United States District Court, E.D. California
FINDINGS AND RECOMMENDATIONS
M. KELLIS UNITED STATES MAGISTRATE JUDGE
who is proceeding with retained counsel, brings this action
under 42 U.S.C. § 405(g) for judicial review of a final
decision of the Commissioner of Social Security. Pending
before the court are plaintiff's motion for summary
judgment (Doc. 18) and defendant's cross-motion for
summary judgment (Doc. 19).
applied for social security benefits on March 3, 2008. In the
application, plaintiff claims that disability began on
October 15, 2006. Plaintiff's claim was initially denied.
Following denial of reconsideration, plaintiff requested an
administrative hearing, which was held on March 1, 2010,
before Administrative Law Judge (“ALJ”) Robert C.
Tronvig, Jr. In a June 30 2010, decision, the ALJ concluded
that plaintiff is not disabled. After the Appeals Council
denied review, plaintiff appealed. This court reversed and
remanded, concluding that the ALJ erred in determining that
plaintiff's bi-polar disorder was not severe. See
Caldera v. Colvin, No. 2:12-CV-1301-EFB. A second
hearing was held before the same ALJ on May 5, 2015. In a
July 2, 2015, decision, the ALJ again concluded that
plaintiff is not disabled based on the following relevant
1. The case concerns a closed period through October 2010
when plaintiff began to engage in ongoing substantial gainful
2. During the closed period, the claimant had the following
impairment(s): psychosis with auditory hallucinations;
bi-polar disorder; and anger management; and
3. During the closed period, the claimant did not have a
the Appeals Council declined further review, this appeal
STANDARD OF REVIEW
court reviews the Commissioner's final decision to
determine whether it is: (1) based on proper legal standards;
and (2) supported by substantial evidence in the record as a
whole. See Tackett v. Apfel, 180 F.3d 1094, 1097
(9th Cir. 1999). “Substantial evidence” is more
than a mere scintilla, but less than a preponderance. See
Saelee v. Chater, 94 F.3d 520, 521 (9th Cir. 1996). It
is “. . . such evidence as a reasonable mind might
accept as adequate to support a conclusion.”
Richardson v. Perales, 402 U.S. 389, 402 (1971). The
record as a whole, including both the evidence that supports
and detracts from the Commissioner's conclusion, must be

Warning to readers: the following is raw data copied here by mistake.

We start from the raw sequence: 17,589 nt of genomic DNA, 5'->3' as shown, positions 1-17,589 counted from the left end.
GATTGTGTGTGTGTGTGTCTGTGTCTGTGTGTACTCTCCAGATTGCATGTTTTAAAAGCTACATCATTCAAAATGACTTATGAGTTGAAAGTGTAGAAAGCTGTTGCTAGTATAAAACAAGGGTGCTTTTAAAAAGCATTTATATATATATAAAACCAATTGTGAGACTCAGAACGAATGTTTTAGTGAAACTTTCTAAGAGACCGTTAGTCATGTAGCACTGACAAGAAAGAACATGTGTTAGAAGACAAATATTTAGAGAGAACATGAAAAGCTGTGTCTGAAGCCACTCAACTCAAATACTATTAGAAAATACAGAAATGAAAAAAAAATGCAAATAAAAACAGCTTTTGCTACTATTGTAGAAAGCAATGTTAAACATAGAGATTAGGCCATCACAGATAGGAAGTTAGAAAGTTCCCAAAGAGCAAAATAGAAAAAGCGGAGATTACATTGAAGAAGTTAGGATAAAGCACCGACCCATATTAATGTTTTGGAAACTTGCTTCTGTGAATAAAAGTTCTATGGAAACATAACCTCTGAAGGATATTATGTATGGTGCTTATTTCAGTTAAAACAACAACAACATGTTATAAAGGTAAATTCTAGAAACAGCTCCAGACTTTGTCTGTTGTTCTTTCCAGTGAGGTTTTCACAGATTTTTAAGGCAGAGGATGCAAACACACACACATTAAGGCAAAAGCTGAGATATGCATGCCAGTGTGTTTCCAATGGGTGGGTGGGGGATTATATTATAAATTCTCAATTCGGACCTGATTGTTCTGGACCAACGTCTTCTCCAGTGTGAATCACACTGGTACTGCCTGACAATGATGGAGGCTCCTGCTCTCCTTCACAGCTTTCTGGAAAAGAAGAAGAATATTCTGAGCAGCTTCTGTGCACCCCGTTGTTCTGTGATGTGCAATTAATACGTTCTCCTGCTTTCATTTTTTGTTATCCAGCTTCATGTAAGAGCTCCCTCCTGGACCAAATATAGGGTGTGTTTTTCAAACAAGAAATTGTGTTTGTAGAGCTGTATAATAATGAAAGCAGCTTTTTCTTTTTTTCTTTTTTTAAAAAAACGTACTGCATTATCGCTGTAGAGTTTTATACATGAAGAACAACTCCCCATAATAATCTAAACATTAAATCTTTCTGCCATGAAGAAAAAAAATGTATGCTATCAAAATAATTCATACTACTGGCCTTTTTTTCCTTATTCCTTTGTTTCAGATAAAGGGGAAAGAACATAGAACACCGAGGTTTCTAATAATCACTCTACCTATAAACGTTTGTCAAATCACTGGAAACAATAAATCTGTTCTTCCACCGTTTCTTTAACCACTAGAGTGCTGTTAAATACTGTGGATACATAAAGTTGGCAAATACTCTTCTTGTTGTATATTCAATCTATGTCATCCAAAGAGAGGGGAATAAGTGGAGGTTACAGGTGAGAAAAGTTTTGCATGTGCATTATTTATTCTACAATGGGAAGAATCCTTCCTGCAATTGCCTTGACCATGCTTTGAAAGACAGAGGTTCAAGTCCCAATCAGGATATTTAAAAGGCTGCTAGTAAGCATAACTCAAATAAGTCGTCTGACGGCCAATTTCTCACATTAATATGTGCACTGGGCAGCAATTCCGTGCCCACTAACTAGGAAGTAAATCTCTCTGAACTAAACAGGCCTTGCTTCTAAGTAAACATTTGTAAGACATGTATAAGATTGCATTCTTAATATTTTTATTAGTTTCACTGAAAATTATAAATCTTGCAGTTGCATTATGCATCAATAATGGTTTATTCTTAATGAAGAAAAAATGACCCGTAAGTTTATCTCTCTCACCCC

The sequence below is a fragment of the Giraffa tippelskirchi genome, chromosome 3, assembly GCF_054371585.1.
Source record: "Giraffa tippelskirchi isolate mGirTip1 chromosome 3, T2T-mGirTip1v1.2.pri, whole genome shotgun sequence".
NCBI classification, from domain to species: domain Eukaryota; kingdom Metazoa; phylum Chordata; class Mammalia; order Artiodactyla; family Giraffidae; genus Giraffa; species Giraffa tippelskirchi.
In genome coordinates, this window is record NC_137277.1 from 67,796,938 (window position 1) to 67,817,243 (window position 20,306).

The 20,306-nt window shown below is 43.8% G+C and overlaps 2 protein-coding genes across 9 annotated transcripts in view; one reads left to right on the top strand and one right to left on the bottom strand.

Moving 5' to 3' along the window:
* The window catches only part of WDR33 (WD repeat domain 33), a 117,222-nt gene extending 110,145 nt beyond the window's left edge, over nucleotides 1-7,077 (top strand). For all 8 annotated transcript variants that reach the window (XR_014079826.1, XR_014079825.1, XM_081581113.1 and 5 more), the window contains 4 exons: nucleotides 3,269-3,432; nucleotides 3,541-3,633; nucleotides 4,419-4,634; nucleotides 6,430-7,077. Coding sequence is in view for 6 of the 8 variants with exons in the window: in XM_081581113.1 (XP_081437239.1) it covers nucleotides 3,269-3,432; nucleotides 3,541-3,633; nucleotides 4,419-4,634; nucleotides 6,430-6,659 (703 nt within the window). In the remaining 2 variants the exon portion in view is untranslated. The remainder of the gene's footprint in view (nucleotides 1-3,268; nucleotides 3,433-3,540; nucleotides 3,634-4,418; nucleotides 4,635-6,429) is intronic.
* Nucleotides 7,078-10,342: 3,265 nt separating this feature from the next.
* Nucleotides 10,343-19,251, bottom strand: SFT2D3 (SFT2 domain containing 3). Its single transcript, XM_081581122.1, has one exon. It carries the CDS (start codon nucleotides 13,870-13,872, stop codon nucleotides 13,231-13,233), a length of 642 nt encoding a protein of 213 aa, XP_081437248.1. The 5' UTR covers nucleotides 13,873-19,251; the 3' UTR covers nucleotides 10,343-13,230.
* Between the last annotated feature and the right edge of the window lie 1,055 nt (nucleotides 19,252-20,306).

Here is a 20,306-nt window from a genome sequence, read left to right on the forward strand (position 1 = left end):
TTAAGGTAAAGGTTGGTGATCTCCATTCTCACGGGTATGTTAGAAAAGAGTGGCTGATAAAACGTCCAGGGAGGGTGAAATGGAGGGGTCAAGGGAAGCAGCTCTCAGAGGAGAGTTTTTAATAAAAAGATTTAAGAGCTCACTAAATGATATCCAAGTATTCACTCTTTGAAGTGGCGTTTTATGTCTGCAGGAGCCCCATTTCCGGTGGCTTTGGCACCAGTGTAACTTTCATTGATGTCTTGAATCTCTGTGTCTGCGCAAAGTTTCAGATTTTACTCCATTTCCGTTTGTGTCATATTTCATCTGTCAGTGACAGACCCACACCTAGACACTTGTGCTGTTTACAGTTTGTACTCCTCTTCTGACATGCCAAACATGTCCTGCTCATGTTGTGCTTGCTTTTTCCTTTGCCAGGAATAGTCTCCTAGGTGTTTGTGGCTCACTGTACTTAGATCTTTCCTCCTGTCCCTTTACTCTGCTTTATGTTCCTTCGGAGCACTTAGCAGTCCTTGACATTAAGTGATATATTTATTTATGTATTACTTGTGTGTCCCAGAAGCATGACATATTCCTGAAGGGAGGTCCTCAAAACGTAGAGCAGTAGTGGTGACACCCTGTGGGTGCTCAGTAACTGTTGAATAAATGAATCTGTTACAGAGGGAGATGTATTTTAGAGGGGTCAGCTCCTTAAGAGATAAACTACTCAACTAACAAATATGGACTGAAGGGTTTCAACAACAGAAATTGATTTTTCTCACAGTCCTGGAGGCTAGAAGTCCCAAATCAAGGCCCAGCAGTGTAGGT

considered and weighed. See Howard v. Heckler, 782
F.2d 1484, 1487 (9th Cir. 1986); Jones v. Heckler,
760 F.2d 993, 995 (9th Cir. 1985). The court may not affirm
the Commissioner's decision simply by isolating a
specific quantum of supporting evidence. See Hammock v.
Bowen, 879 F.2d 498, 501 (9th Cir. 1989). If substantial
evidence supports the administrative findings, or if there is
conflicting evidence supporting a particular finding, the
finding of the Commissioner is conclusive. See Sprague v.
Bowen, 812 F.2d 1226, 1229-30 (9th Cir. 1987).
Therefore, where the evidence is susceptible to more than one
rational interpretation, one of which supports the
Commissioner's decision, the decision must be affirmed,
see Thomas v. Barnhart, 278 F.3d 947, 954 (9th Cir.
2002), and may be set aside only if an improper legal
standard was applied in weighing the evidence, see
Burkhart v. Bowen, 856 F.2d 1335, 1338 (9th Cir. 1988).
the prior appeal, this case concerns the ALJ's
determination that plaintiff did not have any severe
impairments during the closed period. In order to be entitled
to benefits, the plaintiff must have an impairment severe
enough to significantly limit the physical or mental ability
to do basic work activities. See 20 C.F.R.
§§ 404.1520(c), 416.920(c). In determining whether a
claimant's alleged impairment is sufficiently severe to
limit the ability to work, the Commissioner must consider the
combined effect of all impairments on the ability to
function, without regard to whether each impairment alone
would be sufficiently severe. See Smolen v. Chater,
80 F.3d 1273, 1289-90 (9th Cir. 1996); see also 42
U.S.C. § 423(d)(2)(B); 20 C.F.R. §§ 404.1523
and 416.923. An impairment, or combination of impairments,
can only be found to be non-severe if the evidence
establishes a slight abnormality that has no more than a
minimal effect on an individual's ability to work.
See Social Security Ruling (“SSR”)
85-28; see also Yuckert v. Bowen, 841 F.2d 303, 306
(9th Cir. 1988) (adopting SSR 85-28). The plaintiff has the
burden of establishing the severity of the impairment by
providing medical evidence consisting of signs, symptoms, and
laboratory findings. See 20 C.F.R. §§
404.1508, 416.908. The plaintiff's own statement of
symptoms alone is insufficient. See id.
reaching the determination that plaintiff did not have a
severe mental impairment during the closed period between
October 2006 and October 2010, the ALJ noted the following
1. A May 16, 2008, report from examining agency physician,
Dr. Canty, to whom plaintiff reported no mental health
problems. Dr. Canty observed that plaintiff was well-groomed
and had clear speech. Dr. Canty also noted that plaintiff was
oriented, had an appropriate affect, and had a good fund of
knowledge. Dr. Canty assigned a ...